COVID-19 Hospitalizations Continue Steady Decline As 1,415 New Cases Reported
San Diego County public health officials reported 1,415 new COVID-19 infections and 44 additional deaths from the virus Wednesday, as many businesses tentatively opened two days after the lifting of a state- imposed stay-at-home order.
A downward trend of positive case rates continued Wednesday as well, with just 9% of the county's reported 16,250 COVID-19 tests returning positive for a 14-day average of 9%. As recently as Jan. 13, that average was north of 13%.
Both hospitalizations and intensive care admissions continued to drop, with 1,465 people hospitalized with the virus in the region — 7% fewer than one month ago and 14% fewer than two weeks ago.
Of those hospitalized with the virus, 408 are in ICU beds. Two weeks ago, there were 1,781 hospitalizations, and a record 438 ICU patients with the virus. Both numbers have been steadily declining since. There are 50 staffed ICU beds available in the county and the proportion of those in the hospital without the virus is increasing.
Despite the positive trends, Wednesday was the 58th consecutive day with more than 1,000 new cases, bringing the county's cumulative COVID-19 case total to 231,481 and the death toll to 2,465.
It was announced Wednesday that a new Vaccination Super Station will open in North County on Sunday. The vaccine distribution site will open on the Cal State San Marcos campus, with the capability to vaccinate up to 5,000 individuals a day with appointments.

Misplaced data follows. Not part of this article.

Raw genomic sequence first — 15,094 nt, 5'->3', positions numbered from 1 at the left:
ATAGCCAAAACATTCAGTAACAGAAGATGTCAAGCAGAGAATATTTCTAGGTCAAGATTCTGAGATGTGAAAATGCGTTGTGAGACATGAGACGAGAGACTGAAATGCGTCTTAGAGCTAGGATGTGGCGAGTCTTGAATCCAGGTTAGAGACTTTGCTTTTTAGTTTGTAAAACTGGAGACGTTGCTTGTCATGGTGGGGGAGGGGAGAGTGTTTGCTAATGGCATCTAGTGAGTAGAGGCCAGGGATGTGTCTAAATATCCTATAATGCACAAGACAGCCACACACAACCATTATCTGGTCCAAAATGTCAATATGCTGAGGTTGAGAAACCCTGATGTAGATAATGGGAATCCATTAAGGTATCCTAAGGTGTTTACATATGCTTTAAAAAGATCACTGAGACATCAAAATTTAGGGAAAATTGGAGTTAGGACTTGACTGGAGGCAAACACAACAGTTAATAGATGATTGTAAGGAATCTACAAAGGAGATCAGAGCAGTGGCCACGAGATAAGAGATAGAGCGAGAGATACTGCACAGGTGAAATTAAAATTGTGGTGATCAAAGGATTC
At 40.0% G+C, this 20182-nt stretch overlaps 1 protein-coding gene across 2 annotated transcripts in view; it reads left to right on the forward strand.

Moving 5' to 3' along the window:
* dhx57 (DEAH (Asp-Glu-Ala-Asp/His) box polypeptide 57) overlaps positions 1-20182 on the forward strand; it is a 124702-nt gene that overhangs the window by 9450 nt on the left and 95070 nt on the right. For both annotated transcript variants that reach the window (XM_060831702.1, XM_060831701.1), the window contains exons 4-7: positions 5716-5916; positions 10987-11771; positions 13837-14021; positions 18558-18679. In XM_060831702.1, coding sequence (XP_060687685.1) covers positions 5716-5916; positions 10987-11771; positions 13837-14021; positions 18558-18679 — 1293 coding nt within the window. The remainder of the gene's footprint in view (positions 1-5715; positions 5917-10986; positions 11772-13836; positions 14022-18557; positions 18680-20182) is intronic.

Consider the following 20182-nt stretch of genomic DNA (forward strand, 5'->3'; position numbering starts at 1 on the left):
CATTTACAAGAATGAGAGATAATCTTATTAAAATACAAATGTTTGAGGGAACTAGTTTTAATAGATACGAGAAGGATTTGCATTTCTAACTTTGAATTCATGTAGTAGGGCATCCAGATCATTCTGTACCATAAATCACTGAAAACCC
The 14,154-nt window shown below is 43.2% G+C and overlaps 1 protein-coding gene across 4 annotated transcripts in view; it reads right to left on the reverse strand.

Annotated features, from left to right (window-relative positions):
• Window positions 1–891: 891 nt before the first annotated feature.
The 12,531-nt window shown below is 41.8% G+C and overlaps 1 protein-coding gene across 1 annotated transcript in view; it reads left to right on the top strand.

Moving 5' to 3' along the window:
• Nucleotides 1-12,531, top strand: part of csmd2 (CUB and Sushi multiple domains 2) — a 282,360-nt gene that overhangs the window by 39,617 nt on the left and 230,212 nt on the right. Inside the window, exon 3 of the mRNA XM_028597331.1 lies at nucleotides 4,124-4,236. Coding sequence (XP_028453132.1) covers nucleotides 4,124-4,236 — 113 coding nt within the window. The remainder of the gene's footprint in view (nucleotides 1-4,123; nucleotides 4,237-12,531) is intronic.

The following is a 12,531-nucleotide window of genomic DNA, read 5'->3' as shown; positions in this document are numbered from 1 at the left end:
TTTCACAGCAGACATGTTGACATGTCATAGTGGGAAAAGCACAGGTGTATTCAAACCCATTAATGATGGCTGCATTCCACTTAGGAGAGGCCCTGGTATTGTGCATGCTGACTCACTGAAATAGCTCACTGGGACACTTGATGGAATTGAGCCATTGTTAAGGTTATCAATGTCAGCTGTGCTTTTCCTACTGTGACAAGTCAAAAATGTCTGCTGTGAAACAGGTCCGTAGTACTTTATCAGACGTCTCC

Appointments can be made at www.vaccinationsuperstationsd.com.
The UC San Diego Health Vaccination Super Station at Petco Park was reopened Wednesday. People who had appointments Tuesday were rescheduled for Saturday. Patients should check the county's MyChart to confirm.
The site was closed Tuesday for repairs, and closed Monday due to inclement weather. People who were scheduled to receive a vaccination at the site on Monday had their appointments rescheduled for Thursday.
Eight new community outbreaks were reported Wednesday, part of 53 in the past week tied to 228 cases.
After more than six weeks of the stay-at-home order, California health officials rescinded the order Monday, citing improving conditions in hospitals. But San Diego County and the other 10 counties in the Southern California region remain subject to the tight regulations of the restrictive "purple" tier of economic reopening guidelines.
Based on the state's action on Monday, San Diego County officials reopened, in an outdoor capacity, restaurant dining, gyms, places of worship, museums, zoos and aquariums, camping and outdoor recreation, bars, breweries and distilleries if they serve food, low-contact youth sports such as cross- country, swimming and diving, golf and track and field, family entertainment centers and movie theaters.
Personal-care services such as barbershops, hair and nail salons and tattoo shops once again can operate indoors, grocery stores can operate at 50% capacity and retail at 25%, and live sports can continue as long as fans aren't in attendance. Amusement parks will remain closed. Schools can reopen for in- person learning only if they were already open before the stay-at-home order.
The county's adjusted case rate is 49.6 new cases per 100,000 population. To be dropped into the more permissive red tier of the state's four- level reopening plan, cases have to be fewer than seven per 100,000.
The regional stay-at-home order was imposed in Southern California on Dec. 7, after intensive-care-unit availability dropped below 15%. The regional availability subsequently dropped to an adjusted 0%.
State officials said Monday that with hospitalization numbers trending downward, four-week projections now indicate ICU space will rise above the 15% threshold.
Although the state order has been lifted, individual counties are still able to impose stricter restrictions than the state.